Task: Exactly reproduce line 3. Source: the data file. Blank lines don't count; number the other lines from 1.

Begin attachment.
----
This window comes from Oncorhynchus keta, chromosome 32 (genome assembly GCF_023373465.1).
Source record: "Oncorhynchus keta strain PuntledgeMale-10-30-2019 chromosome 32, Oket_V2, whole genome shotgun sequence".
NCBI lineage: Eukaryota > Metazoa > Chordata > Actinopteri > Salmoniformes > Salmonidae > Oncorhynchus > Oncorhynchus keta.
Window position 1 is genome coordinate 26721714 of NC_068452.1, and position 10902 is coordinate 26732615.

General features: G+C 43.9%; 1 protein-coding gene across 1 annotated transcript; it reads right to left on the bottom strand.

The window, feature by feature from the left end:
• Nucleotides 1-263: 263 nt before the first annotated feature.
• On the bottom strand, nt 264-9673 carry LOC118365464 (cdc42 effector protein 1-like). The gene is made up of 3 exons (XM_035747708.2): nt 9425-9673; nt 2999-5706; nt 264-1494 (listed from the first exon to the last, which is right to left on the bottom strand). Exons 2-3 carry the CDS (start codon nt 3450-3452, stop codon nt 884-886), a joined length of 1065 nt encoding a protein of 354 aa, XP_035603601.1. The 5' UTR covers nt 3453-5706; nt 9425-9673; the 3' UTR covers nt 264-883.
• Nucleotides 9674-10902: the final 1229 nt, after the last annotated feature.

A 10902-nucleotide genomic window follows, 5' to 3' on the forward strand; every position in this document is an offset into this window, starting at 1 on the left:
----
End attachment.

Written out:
NCBI lineage: Eukaryota > Metazoa > Chordata > Actinopteri > Salmoniformes > Salmonidae > Oncorhynchus > Oncorhynchus keta.